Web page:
5.  Who will be the lead speaker on the day

6.  When and how you will practice


6.  Practice your team presentation… as a team

No, I’m not crazy…just very experienced with most things public speaking.


So I have come across the situation where a small business owner claimed that he did not have a lot of time before his team made the presentation.


So what did he do?


He had each person practice at home the night before, believing that this was all that was required, anyhow.


I am still shaking my head…


So please practice your presentation as a team. Have a minimum of three practice sessions. Know who will be doing the main introductions and who will be summarising. Practice your transitions and practice with your visual aids.


Most of the points that I have listed  above should inform your practice sessions as well. In addition, you can get more tips on practicing a speech in this post. Just apply them to the team as a whole.


5 strategies to use during your team presentation


1.  Implement the structure you planned

In a good structure, your lead speaker will begin with a brief introduction of your team and follow this with your big idea for solving the problem or meeting the need. Be sure to include the benefits for the clients.


Then each speaker will follow in the order which was planned, each one stressing the benefits of their aspect of the offering. 


2.  Keep the presentation flowing

Even though your team presentation has more than one speaker, don’t make the audience wait too long between speakers.


The best way to make your presentation flow is to copy all your presentations on to one flash drive in the order they will be presented.


Another good approach is to place each presentation in one presentation file (Powerpoint?) separated by a blank slide.


3.  Be a good team player even when you’re not speaking

When other team members are speaking, give them your full attention. This might be difficult especially if you’re nervous, because you will feel the urge to read over notes or whisper to your colleagues. 


Instead, stay interested and alert. Listen attentively, smile and laugh at their humour and behave as you would want them to respond when you’re speaking.


Remember, your audience is judging you as a team.


4.  Answer questions effectively

Keep it together now. This is where many team presentations fall apart.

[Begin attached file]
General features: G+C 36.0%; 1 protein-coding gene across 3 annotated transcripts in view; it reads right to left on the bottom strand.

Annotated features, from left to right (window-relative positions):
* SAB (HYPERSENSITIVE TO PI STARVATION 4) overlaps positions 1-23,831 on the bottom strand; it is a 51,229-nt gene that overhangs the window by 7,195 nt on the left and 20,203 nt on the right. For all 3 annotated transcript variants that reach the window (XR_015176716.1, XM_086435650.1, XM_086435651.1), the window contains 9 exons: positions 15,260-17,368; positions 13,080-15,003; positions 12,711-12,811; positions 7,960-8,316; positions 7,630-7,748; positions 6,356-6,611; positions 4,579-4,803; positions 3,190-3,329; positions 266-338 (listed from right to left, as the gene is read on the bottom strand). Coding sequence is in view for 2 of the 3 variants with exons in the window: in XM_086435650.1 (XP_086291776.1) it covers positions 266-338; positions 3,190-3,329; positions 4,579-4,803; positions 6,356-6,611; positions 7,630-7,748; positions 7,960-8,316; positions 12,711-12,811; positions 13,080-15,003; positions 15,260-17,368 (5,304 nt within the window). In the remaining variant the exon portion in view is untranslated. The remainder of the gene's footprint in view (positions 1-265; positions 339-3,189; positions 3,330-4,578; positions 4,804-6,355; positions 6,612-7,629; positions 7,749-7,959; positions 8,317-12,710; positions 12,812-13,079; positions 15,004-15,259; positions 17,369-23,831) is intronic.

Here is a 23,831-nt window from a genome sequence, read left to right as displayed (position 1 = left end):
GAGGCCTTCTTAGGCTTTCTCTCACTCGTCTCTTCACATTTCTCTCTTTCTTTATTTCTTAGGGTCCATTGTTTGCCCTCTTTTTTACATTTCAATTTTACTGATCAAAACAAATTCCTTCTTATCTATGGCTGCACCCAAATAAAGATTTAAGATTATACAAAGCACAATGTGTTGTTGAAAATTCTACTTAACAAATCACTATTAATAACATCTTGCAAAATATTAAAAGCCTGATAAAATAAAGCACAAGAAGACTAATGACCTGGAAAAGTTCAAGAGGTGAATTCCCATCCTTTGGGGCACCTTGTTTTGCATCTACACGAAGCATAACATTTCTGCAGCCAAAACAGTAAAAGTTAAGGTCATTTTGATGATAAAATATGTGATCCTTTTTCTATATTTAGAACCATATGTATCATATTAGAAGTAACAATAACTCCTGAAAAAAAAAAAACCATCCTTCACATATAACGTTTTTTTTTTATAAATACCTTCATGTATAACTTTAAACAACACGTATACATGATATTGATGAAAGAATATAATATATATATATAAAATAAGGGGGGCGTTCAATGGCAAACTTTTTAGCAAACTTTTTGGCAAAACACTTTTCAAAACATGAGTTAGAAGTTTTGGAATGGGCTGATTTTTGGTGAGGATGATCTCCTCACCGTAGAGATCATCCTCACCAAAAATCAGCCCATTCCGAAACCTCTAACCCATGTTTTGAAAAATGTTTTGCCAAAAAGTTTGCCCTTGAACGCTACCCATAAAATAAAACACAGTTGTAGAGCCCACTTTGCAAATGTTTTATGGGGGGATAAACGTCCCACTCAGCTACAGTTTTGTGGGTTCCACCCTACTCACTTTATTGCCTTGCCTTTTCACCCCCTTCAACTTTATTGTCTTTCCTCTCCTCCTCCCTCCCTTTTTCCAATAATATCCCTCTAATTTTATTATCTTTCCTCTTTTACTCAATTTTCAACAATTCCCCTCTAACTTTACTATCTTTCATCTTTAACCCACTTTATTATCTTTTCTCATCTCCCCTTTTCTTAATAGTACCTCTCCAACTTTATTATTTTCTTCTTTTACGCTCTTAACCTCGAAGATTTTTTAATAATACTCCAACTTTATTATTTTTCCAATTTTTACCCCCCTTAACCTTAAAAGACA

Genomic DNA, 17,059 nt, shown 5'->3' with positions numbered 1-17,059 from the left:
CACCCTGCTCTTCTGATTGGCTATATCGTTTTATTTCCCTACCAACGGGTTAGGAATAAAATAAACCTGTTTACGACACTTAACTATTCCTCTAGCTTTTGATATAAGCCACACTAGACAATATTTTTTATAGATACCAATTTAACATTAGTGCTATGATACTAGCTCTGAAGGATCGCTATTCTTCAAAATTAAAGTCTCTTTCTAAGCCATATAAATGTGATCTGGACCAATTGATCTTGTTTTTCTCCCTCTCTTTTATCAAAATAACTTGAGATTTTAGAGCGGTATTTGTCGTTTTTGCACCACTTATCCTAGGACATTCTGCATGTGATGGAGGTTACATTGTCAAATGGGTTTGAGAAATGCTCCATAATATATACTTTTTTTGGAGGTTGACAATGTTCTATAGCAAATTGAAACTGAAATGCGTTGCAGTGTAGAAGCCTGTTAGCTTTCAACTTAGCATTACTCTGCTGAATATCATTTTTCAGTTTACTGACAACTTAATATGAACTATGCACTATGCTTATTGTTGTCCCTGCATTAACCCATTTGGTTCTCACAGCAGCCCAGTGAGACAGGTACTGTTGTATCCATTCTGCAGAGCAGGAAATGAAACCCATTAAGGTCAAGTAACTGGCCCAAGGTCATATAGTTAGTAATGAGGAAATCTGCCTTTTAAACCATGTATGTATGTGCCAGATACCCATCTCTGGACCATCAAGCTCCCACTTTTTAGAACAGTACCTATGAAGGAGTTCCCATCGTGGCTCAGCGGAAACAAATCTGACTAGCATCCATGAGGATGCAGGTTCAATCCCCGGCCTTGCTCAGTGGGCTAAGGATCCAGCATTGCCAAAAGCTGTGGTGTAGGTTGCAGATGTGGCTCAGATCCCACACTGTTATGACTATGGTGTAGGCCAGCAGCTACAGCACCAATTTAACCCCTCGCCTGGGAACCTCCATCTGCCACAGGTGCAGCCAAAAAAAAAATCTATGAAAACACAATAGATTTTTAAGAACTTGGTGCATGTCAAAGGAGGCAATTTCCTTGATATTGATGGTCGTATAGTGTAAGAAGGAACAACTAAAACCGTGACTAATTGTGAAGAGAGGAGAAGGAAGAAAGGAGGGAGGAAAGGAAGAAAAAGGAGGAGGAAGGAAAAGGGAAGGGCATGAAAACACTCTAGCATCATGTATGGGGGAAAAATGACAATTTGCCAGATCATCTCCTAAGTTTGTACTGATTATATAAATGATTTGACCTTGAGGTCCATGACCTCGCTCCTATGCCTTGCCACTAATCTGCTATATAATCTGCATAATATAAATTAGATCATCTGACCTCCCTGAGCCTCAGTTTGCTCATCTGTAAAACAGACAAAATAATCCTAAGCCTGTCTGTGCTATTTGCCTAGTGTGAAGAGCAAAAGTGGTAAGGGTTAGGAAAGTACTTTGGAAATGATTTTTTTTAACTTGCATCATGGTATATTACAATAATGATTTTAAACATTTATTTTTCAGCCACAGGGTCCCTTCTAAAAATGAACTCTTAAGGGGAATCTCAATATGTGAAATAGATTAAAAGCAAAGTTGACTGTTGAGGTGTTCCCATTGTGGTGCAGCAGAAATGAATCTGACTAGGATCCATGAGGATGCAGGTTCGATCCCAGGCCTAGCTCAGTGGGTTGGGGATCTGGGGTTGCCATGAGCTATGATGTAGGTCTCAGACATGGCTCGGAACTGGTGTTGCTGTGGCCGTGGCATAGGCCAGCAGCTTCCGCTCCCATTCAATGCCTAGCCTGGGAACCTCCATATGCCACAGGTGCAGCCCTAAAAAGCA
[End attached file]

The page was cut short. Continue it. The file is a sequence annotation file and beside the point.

The leader should clarify the questions and then assign them to the team member who can provide the best response.


Furthermore, in your planning and practicing, supported by your understanding of the needs of the potential client,  you should have come up with some questions that are likely to be asked.


Here are some great tips on how to answer questions after a speech. 


5.  Wrap up your entire team presentation professionally

This is where your lead speaker takes over again to restate your big idea, remind the potential client of the key benefits and then deliver your CTA.


Yes, your Call To Action. Tell your potential client what you want them to do, now that your team has so properly built your case. This post gives you some great info on how to work the CTA.


You need to be sure of what you want though, and ask for it confidently. That’s why you start and end with your best speaker.


The #1 strategy you must use after your team presentation


Review your entire presentation process

You will realise that even though you have done many speeches on your own, speaking as part of a team is well, as they say, a whole new ball game.


When you review, check for your strengths and weakness, not only in the speeches but in the entire process. Tighten up those weak areas because you will be doing it again. And again.


And don’t forget to celebrate that you made it through your team presentation…like pros!


Your next “team presentation” step…

So there you have them!


12 practical strategies to help you just smile the next time you have to organise a team presentation.


You also now have no excuse for avoiding it or winging it. But you have every reason to pull it off with class.


Your business deserves no less.


And don’t forget, if you really want to really up your game, do contact me, I’d be really happy to provide public speaking training for you and the rest of your employees.


To your team presentation success…

12 Strategies to Easily Deliver A Really Great Team Presentation

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Lorna Barrow

Lorna Barrow is a Business Breakthrough Specialist, an unfiltered Transformational Speaker, a Writer, a Coach and a self-confessed Small Business Junkie. She recognises that small businesses are unique and when it comes to helping you and your business make that BIG breakthrough, she's all in for you!